Cut off images and content are not good for mobile users
- The image above shows one mobile page that is correctly showing content and one where the content is not sized to the viewport.
- When images and text go offscreen, it requires a user to scroll sideways to see content.
What is a viewport?
A viewport declares how big of a window a webpage should be displayed in. To learn more about viewports – how to configure viewport
In responsive web design we need to configure the viewport to the Google recommended value of..
<meta name=viewport content=”width=device-width, initial-scale=1″>
Sometimes after the viewport is configured we discover a problem, like content being cut off.
This occurs because a properly configured viewport is going to display content to the width of what ever device the page is being seen on.
So if the someone is using a phone to see your content, and their phone is 300 pixels wide, your webpages will display at 300 pixels wide.
If you are not sure of how your viewport is set, use google pagespeed insights tool (it will tell you).
If some of your content is being cut off, or a user needs to scroll horizontally to see your content, that is bad.
This issue occurs when something in your html is sizing something larger than the viewport window (in our example case – 300 pixels).
A common situation is where you may have explicitly declared the width of an image using absolute values.
<img src=example.png style=width:500px; >
In this situation, someone has said an image should be 500 pixels. This means the image will be cut off when seen on devices less than 500 pixels wide.
To fix that you would not declare the image width explicitly (with an exact number of pixels), you would rather declare the width as a percentage or another relative measurement.
<img src=example.png style=max-width:100%; >
In the above example we used an image, but the truth is any element of your html can find itself in this situation.
With responsive design it is always safest to use relative measurements for every thing you do (things like % or em). Following the the guidelines for legible text will also help in not encountering or correcting content not sized to the viewport.
Third party widgets / frames / videos
You may have your content perfectly sized for the viewport but might be embedding something from a third party (like a video from youtube) into your pages.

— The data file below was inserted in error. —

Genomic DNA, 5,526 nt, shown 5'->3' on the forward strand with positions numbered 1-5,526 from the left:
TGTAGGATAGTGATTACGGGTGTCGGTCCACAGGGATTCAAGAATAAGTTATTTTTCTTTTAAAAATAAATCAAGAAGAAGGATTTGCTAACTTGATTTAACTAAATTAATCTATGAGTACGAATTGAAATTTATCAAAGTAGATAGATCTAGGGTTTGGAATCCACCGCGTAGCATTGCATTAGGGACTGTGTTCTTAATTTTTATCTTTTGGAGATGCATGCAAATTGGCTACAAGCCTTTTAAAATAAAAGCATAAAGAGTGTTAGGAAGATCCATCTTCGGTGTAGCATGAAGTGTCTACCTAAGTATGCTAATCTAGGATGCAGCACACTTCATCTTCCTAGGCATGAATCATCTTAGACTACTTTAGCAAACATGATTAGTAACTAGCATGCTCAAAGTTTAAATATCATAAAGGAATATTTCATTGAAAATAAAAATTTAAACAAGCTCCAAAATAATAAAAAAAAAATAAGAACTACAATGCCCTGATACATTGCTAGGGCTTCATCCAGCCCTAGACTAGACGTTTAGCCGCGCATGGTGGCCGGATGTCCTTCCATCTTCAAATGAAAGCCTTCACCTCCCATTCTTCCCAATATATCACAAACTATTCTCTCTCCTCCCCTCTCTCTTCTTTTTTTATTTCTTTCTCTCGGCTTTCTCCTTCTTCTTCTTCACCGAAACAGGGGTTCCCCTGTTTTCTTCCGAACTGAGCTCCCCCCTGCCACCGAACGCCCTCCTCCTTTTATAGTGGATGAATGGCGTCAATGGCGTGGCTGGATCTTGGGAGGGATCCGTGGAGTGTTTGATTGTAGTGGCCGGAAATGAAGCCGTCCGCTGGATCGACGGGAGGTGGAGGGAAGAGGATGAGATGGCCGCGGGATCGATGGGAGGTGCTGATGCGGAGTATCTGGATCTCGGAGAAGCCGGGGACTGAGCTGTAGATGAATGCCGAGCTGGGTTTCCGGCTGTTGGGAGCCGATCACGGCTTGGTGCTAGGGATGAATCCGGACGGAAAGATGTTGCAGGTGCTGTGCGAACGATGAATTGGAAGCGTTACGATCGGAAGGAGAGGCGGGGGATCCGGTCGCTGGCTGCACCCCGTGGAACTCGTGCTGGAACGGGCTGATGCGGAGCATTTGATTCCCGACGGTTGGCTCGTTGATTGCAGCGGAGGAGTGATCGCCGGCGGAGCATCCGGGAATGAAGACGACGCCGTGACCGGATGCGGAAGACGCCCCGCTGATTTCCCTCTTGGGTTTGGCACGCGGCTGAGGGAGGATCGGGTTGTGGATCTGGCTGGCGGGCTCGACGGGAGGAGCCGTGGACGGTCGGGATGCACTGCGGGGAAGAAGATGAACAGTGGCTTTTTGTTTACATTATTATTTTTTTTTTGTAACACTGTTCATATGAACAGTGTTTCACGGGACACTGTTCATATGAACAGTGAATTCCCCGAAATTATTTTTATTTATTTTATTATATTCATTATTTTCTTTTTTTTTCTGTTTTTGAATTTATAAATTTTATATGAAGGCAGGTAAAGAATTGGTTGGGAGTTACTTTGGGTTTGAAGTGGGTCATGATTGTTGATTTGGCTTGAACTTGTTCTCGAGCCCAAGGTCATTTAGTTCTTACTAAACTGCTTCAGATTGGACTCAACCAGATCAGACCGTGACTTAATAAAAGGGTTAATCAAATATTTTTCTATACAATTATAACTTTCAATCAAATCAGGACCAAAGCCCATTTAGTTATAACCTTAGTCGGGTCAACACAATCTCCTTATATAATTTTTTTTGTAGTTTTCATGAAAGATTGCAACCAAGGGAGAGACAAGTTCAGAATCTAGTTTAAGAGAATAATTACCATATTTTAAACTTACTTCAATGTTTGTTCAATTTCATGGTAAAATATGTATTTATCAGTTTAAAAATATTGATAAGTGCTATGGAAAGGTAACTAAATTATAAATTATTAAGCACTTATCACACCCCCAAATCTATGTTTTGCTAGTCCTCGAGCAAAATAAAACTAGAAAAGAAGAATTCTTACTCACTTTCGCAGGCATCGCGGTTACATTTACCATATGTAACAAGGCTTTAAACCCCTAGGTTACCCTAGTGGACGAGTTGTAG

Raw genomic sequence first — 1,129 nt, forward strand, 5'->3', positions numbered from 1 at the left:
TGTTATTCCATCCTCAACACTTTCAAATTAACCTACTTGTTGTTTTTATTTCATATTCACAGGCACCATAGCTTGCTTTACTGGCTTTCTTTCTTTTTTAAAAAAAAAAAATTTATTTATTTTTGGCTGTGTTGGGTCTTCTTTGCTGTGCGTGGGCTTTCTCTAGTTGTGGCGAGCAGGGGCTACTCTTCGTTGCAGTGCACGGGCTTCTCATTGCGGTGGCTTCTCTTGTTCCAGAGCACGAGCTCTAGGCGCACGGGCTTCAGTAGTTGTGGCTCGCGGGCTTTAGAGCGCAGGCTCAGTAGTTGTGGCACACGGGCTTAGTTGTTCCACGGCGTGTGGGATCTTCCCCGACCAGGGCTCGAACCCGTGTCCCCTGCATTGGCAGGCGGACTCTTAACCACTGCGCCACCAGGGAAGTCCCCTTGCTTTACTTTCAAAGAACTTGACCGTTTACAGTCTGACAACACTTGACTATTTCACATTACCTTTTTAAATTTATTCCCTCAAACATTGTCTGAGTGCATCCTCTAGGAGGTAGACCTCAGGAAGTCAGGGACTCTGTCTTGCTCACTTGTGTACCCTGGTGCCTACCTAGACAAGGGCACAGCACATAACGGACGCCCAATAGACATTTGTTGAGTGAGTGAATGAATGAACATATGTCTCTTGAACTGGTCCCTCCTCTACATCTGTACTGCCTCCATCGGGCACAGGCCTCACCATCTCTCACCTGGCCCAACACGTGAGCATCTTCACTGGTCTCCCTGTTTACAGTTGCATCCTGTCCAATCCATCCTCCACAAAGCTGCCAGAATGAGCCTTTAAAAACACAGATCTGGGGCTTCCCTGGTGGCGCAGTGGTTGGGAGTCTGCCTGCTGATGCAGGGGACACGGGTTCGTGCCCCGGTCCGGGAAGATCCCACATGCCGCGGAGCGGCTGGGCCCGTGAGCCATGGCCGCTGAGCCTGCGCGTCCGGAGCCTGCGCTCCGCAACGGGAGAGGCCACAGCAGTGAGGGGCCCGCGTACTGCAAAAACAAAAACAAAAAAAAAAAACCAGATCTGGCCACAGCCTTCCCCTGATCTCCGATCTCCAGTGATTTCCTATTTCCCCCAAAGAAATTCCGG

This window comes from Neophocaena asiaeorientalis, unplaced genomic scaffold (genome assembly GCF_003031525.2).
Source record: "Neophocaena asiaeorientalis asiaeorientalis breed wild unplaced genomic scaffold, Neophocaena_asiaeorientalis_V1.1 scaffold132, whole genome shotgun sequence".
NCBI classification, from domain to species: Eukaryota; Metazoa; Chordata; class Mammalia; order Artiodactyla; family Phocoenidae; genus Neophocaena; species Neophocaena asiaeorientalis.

If you are getting the “size content to viewport” error on some, but not all of your pages, one of the first places to look is third party content.
Finding this issue without tools
It is easy to determine when a mobile page has content not sized to the viewport. If you go to a page on your smartphone and can wiggle the page left to right, it is a good bet something is wrong with the page.
Responsive pages are in general designed to fill the viewport of the device it is being shown on. If you can scroll left and right, something is likely wrong.
Your page content should not rely on a particular viewport width to render well
Google recommends the following:
- Avoid setting large absolute CSS widths for page elements since this may cause the element to be too wide for the viewport on a narrower device (e.g. a device with a width of 320 CSS pixels, such as an iPhone). Instead, consider using relative width values.
- Beware of using large absolute positioning values that may cause the element to fall outside the viewport on small screens.
- If necessary, CSS media queries can be used to apply different styling for small and large screens.
Google also states:
“On both desktop and mobile devices, users are used to scrolling websites vertically but not horizontally, and forcing the user to scroll horizontally or to zoom out in order to see the whole page results in a poor user experience.”
Tools to use to find out if your pages are configuring the viewport tag correctly (or at all):